Colby was the first author of the North American wind energy industry's major report on health risks, a report that I critiqued at some length.  Before that he did a similar analysis for local authorities in his area.  He also apparently accepted an honorarium to give a talk at an industry conference (a sum that was reasonable if he had to do much work for it, though generous if it was a reward for just showing up at a meeting -- the article does not make it clear).  In any case, there was nothing wrong with him doing it but, according to the article, it was this talk and honorarium that was the basis for "someone" -- presumably cowardly hiding behind a veil of secrecy since the article did not offer any further identification -- trying to cause his medical license to be taken away.  Of course, “someone” would not have cared at all about him giving a talk to people who already agreed with him or them paying him for it, and so was undoubtedly really trying to punish him for his published reports.

Fortunately the relevant committee dismissed that attack as groundless.  His cowardly attacker apparently filed an appeal, though, which is pending.  But, according to the article:
The committee did offer one caution that grates on Colby and has been seized upon by those opposing wind turbines: "Colby's expertise is in medical microbiology and infectious diseases, an area quite distinct from audiology or other fields related to the physical impact of wind turbines on human health. Thus, the committee wishes to remind Dr. Colby, going forward, of the importance of fully disclosing the extent of his qualifications in a field in which he has been retained as an 'expert.' "
I found myself absolutely appalled upon reading this, for several reasons.  Importantly, a belief that Colby and his coauthors did good work or genuinely have the expertise to have written what they did is not one of them.  When I was asked to evaluate the scientific quality and accuracy of the North American industry report, what I wrote is the type of thing that puts the word "savaged" in the critical review vocabulary:
It is notable that the Colby et al. panel did not include any population health researchers, even though the question they claim the report addresses is one of population health.  Their expertise seems to be limited to the relevant physical sciences and clinical medicine.  ....  Some clinicians are trained and qualified population health scientists, but there is no evidence that those who participated in the Colby panel have such expertise.  Unfortunately, it is often the case that physicians who may be quite skilled in their clinical abilities do not recognize that population science requires an entirely different set of skills.  ....  [The section that addresses epidemiology in] the Colby report exemplifies the lack of expertise in population health science.  It is difficult to make this clear without seeming petty, but this section reads like it was written by someone who took a single class on how to understand epidemiology, and half understood the material.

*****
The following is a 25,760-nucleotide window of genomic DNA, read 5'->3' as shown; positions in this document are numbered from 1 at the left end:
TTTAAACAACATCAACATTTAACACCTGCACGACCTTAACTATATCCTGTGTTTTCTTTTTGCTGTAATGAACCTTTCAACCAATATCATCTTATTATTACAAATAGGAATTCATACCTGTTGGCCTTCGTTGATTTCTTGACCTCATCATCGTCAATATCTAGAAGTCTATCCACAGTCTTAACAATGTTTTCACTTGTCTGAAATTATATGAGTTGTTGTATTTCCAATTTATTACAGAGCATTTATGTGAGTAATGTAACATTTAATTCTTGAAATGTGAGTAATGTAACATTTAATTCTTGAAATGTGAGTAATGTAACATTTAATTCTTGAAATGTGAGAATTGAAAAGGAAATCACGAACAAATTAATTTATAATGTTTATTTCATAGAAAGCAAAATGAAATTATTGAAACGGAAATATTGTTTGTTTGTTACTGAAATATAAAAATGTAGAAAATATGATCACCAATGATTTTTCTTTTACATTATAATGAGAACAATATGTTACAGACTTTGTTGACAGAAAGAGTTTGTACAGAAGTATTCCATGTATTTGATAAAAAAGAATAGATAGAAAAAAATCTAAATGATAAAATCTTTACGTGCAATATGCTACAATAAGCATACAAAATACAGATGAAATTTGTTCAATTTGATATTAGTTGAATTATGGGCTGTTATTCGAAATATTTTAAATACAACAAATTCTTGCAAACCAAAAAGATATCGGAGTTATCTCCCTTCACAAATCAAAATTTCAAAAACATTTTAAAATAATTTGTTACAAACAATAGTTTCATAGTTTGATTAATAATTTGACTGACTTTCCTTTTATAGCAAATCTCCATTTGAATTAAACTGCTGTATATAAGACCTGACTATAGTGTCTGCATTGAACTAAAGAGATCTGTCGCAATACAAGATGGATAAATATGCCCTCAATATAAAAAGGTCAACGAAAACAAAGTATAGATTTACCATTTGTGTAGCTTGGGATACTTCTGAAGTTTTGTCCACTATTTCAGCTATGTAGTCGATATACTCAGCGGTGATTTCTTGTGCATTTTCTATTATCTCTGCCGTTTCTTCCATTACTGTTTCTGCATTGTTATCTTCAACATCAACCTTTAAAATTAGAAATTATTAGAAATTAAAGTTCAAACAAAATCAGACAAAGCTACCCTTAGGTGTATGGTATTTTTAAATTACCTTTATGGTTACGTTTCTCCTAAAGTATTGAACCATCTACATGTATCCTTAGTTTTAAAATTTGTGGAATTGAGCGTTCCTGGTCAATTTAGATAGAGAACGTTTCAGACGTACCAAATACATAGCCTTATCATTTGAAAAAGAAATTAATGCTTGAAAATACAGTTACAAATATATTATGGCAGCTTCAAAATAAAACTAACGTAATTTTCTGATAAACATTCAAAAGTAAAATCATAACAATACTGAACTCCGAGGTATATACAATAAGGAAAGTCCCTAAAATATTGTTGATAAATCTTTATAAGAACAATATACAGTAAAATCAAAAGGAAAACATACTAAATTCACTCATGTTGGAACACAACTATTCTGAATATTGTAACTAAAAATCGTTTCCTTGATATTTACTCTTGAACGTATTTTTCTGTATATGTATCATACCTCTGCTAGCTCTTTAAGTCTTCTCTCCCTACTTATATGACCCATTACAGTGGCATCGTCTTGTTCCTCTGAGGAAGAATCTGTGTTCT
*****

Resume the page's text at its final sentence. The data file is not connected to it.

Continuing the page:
Nevertheless, someone trying to take away his medical license is very much like the intimidation and attempted censorship that I (for daring to question the anti-tobacco extremist orthodoxy) and Jim Enstrom (for two different bits of his work) suffered.  And the scolding from the medical committee is equally absurd.  Someone does not lose his right to become an expert on and provide analysis of another substantive area just because he knows something about infectious diseases.  (I speak from the perspective of a repatriated American, but even Canada protects free speech to this extent.)  By that standard, we would not have many people writing about tobacco harm reduction in North America since our original training includes infectious disease epidemiology (Heavner), as well as oral pathology (Rodu), information science (Bergen), and environmental economics (Phillips).  If someone wanted to assess on his merits whether Colby was not really an expert, that is fine -- I certainly did so -- but there is no evidence they did that.

I have to admit some sympathy with the "stick to your own expertise" attitude.  But the real problem is not expanding one's area of topical expertise, but rather that when most physicians, regardless of specialty, are asked to comment on epidemiology (or at least any epidemiology that involves data that is more complicated than a simple clinical trial) they are wading into territory they are not expert in.  But because medical training includes teaching people to pretend certainty about everything they know a bit about, and they start to believe their own rhetoric, physicians seldom seem to know they are not experts.  On average they are probably better at epidemiology than the average educated person, but still only qualify as educated consumers of it, not able to produce quality research let alone evaluate the evidence.  But threatening their medical licenses because they are mediocre scientists makes about as much sense as trying to prevent me from doing scientific analysis because I did a bad job of applying a bandage or misdiagnosed why my shoulder hurts so much.  I am a mediocre medic and they are mediocre analysts of science -- that does not mean either of us is bad at what we are really expert in.